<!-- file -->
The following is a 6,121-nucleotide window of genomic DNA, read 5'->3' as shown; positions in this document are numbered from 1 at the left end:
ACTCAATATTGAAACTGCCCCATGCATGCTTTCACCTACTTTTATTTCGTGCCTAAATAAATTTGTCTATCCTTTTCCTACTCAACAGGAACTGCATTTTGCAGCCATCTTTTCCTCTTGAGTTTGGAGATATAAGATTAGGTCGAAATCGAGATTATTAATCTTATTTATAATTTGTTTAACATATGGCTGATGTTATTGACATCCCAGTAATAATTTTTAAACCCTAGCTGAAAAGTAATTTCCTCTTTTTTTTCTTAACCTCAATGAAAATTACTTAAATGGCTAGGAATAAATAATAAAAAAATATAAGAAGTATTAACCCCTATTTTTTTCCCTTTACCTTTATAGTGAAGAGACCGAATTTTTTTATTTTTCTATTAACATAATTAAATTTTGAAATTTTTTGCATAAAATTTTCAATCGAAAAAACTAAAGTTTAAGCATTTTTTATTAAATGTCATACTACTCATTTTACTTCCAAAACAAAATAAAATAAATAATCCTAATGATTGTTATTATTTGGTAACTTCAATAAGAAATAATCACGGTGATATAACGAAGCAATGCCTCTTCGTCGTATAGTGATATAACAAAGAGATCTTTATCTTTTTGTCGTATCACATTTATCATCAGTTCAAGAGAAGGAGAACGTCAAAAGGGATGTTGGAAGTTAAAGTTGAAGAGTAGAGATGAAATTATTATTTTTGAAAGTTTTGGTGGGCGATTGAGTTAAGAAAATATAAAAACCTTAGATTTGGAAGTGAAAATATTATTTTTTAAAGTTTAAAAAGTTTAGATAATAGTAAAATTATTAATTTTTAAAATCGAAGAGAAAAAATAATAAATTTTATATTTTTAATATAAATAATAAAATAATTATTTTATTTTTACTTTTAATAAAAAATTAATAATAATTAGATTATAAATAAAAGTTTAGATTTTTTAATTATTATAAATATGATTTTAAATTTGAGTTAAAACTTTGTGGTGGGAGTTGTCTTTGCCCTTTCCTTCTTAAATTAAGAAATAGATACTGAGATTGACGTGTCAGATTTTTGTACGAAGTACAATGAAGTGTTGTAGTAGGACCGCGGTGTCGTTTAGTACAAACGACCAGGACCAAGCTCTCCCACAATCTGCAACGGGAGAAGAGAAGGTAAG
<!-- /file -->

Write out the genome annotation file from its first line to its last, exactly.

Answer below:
The following is a 6,121-nucleotide window of genomic DNA, read 5'->3' as shown; positions in this document are numbered from 1 at the left end:
ACTCAATATTGAAACTGCCCCATGCATGCTTTCACCTACTTTTATTTCGTGCCTAAATAAATTTGTCTATCCTTTTCCTACTCAACAGGAACTGCATTTTGCAGCCATCTTTTCCTCTTGAGTTTGGAGATATAAGATTAGGTCGAAATCGAGATTATTAATCTTATTTATAATTTGTTTAACATATGGCTGATGTTATTGACATCCCAGTAATAATTTTTAAACCCTAGCTGAAAAGTAATTTCCTCTTTTTTTTCTTAACCTCAATGAAAATTACTTAAATGGCTAGGAATAAATAATAAAAAAATATAAGAAGTATTAACCCCTATTTTTTTCCCTTTACCTTTATAGTGAAGAGACCGAATTTTTTTATTTTTCTATTAACATAATTAAATTTTGAAATTTTTTGCATAAAATTTTCAATCGAAAAAACTAAAGTTTAAGCATTTTTTATTAAATGTCATACTACTCATTTTACTTCCAAAACAAAATAAAATAAATAATCCTAATGATTGTTATTATTTGGTAACTTCAATAAGAAATAATCACGGTGATATAACGAAGCAATGCCTCTTCGTCGTATAGTGATATAACAAAGAGATCTTTATCTTTTTGTCGTATCACATTTATCATCAGTTCAAGAGAAGGAGAACGTCAAAAGGGATGTTGGAAGTTAAAGTTGAAGAGTAGAGATGAAATTATTATTTTTGAAAGTTTTGGTGGGCGATTGAGTTAAGAAAATATAAAAACCTTAGATTTGGAAGTGAAAATATTATTTTTTAAAGTTTAAAAAGTTTAGATAATAGTAAAATTATTAATTTTTAAAATCGAAGAGAAAAAATAATAAATTTTATATTTTTAATATAAATAATAAAATAATTATTTTATTTTTACTTTTAATAAAAAATTAATAATAATTAGATTATAAATAAAAGTTTAGATTTTTTAATTATTATAAATATGATTTTAAATTTGAGTTAAAACTTTGTGGTGGGAGTTGTCTTTGCCCTTTCCTTCTTAAATTAAGAAATAGATACTGAGATTGACGTGTCAGATTTTTGTACGAAGTACAATGAAGTGTTGTAGTAGGACCGCGGTGTCGTTTAGTACAAACGACCAGGACCAAGCTCTCCCACAATCTGCAACGGGAGAAGAGAAGGTAAG